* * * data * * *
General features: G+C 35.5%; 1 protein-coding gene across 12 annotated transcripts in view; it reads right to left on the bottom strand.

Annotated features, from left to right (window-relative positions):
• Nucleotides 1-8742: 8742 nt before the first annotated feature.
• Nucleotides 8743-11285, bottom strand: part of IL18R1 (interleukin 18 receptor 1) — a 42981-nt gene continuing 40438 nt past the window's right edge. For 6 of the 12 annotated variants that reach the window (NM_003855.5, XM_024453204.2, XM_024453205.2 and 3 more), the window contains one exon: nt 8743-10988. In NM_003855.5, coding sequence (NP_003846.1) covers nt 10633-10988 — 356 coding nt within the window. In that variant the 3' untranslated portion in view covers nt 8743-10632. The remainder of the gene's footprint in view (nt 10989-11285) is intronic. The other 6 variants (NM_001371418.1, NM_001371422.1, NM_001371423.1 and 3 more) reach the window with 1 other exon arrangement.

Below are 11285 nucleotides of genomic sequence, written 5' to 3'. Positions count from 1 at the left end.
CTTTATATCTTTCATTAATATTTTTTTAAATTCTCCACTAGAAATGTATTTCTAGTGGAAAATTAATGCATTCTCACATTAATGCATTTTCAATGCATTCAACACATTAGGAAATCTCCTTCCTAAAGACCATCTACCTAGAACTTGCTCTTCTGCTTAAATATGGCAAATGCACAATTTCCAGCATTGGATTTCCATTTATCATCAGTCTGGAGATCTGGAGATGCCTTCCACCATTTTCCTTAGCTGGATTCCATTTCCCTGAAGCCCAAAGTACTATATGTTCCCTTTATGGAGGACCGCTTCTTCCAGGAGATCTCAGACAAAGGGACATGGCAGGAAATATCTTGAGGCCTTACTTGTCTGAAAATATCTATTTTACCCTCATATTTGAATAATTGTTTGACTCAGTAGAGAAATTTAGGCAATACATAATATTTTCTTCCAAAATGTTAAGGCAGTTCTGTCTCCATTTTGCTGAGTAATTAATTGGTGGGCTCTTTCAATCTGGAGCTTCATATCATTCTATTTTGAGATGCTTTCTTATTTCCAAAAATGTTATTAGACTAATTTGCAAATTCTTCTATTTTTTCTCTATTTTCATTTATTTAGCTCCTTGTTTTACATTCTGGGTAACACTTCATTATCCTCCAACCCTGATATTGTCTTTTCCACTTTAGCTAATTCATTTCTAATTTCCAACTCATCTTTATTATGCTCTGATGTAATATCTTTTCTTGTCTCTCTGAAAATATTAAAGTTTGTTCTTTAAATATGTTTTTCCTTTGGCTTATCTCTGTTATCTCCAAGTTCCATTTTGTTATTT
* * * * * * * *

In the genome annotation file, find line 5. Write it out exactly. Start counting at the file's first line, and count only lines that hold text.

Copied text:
Below are 11285 nucleotides of genomic sequence, written 5' to 3'. Positions count from 1 at the left end.